Abu Dhabi: The Abu Dhabi Federal Court of Appeals on Wednesday adjourned the hearing in a terror-related case and a cybercrime case to September 27.
In the first case, a citizen of a Gulf country, identified as S.S.M.S., was charged with publishing information and material on social media to promote terrorist ideology.
The court heard testimonies of a prosecution witness — a security officer.
The officer told the court that the defendant had set up groups on the social media to exchange information meant to promote terrorist ideology, harm the UAE’s relationships with other Arab countries and invite young people to join terrorist organisations.
The witness presented to the court a report about the outcome of examining the defendant’s computers and cell phones, and said it contained evidence that proved the charges against the defendant.
The defendant’s lawyer, Hamdan Al Zeyoudi, was later permitted to cross examine the witness and ask him questions.
Al Zeyoudi told the court that the witness contradicted findings of the criminal laboratory’s report on examination of the defendant’s equipment.
The presiding judge then adjourned the hearing to September 27, when the testimony of a second prosecution witness will be heard.
In the second case, an Arab woman, charged with insulting Ajman Police on the internet, had her hearing adjourned to September 27 when a ruling will be handed down.
The woman, A.N.M.S., had reportedly posted a video on Snapchat, insulting the Ajman Police.
The woman admitted to posting the video clip, but said she did not intend to insult the police.
The UAE has strict laws against cybercrimes. UAE Cybercrime Law No. 5 of 2012 includes a range of violations and penalties, with fines ranging from Dh50,000 to Dh3 million depending on the type and severity of offence.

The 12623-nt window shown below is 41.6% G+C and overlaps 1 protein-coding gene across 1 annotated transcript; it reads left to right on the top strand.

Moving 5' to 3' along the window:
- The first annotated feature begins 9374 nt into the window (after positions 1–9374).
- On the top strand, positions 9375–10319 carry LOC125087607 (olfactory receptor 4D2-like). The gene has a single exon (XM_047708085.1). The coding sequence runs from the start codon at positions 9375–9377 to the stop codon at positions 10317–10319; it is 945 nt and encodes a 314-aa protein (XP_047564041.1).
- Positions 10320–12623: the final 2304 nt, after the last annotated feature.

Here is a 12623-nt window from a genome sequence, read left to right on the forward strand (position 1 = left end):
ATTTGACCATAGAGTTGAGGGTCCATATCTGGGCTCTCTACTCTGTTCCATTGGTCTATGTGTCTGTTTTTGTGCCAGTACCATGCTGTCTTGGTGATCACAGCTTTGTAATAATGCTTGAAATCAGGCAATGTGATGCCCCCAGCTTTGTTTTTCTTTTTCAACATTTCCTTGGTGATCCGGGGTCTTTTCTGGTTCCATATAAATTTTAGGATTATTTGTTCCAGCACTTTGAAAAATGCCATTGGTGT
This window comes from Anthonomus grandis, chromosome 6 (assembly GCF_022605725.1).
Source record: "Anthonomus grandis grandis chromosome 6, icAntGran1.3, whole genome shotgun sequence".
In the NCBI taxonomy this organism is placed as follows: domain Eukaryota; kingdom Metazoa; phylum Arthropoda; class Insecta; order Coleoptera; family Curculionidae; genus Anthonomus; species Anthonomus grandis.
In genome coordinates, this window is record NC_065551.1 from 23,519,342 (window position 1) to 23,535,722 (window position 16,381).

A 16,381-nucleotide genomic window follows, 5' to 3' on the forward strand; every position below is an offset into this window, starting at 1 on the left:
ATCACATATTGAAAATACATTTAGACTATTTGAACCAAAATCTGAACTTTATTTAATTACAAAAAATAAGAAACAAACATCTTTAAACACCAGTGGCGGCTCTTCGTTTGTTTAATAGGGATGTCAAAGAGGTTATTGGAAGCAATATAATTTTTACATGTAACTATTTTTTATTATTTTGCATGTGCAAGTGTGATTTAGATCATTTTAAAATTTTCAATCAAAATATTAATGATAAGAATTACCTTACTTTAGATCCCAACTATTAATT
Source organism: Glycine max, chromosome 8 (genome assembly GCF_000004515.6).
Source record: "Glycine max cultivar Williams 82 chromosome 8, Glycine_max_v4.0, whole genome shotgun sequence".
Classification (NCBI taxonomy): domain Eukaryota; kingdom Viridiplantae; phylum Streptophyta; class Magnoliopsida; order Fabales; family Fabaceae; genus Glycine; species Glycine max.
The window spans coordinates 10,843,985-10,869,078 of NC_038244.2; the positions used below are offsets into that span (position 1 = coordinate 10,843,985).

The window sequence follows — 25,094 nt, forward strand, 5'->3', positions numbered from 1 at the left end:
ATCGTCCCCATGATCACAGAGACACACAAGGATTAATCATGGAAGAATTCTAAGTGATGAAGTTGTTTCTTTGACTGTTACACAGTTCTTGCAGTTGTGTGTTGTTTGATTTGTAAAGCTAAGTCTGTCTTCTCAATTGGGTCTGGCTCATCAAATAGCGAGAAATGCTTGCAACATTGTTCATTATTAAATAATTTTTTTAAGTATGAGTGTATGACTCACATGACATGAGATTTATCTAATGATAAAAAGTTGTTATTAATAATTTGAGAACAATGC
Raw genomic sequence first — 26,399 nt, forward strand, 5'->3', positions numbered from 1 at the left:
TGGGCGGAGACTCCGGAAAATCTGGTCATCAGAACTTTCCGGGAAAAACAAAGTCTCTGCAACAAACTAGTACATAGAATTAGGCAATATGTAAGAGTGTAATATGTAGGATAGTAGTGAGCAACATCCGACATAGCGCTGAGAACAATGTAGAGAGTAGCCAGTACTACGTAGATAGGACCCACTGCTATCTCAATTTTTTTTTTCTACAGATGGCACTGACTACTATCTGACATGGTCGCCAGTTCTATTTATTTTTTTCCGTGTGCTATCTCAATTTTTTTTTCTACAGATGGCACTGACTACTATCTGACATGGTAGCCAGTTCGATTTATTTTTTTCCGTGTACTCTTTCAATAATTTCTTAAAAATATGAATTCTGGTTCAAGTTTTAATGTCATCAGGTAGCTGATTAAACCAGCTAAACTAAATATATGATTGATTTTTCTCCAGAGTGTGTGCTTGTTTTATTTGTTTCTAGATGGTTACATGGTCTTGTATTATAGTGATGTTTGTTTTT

The law states the crime of slander determined by the Sharia shall be punished by imprisonment and a fine of not less than Dh250,000 and not in excess of Dh500,000 or either of these two penalties for whoever insults or accuses another person of a matter of which he shall be subject to punishment or being held in contempt by others, by using a computer network or an information technology means. If a slander or insult is committed against a public official or servant in the course of or because of his work, this shall be considered an aggravating factor of the crime, according to the law.
Those caught gaining access to a website, network or system without authorisation are to be imprisoned and fined at least Dh50,000, but fines can go as high as Dh1 million if personal information is stolen or deleted.
Those caught using technology to invade someone else’s privacy — which can even include eavesdropping, copying photos or publishing news — can be jailed for six months and face fines of Dh150,000 to Dh300,000.
The most severe penalty — five years in jail and a Dh3 million fine — is reserved for those who run malicious software that causes a network or IT system to stop functioning “or results in crashing, deletion, omission, destruction and alteration of the programme, system, website, data or information”.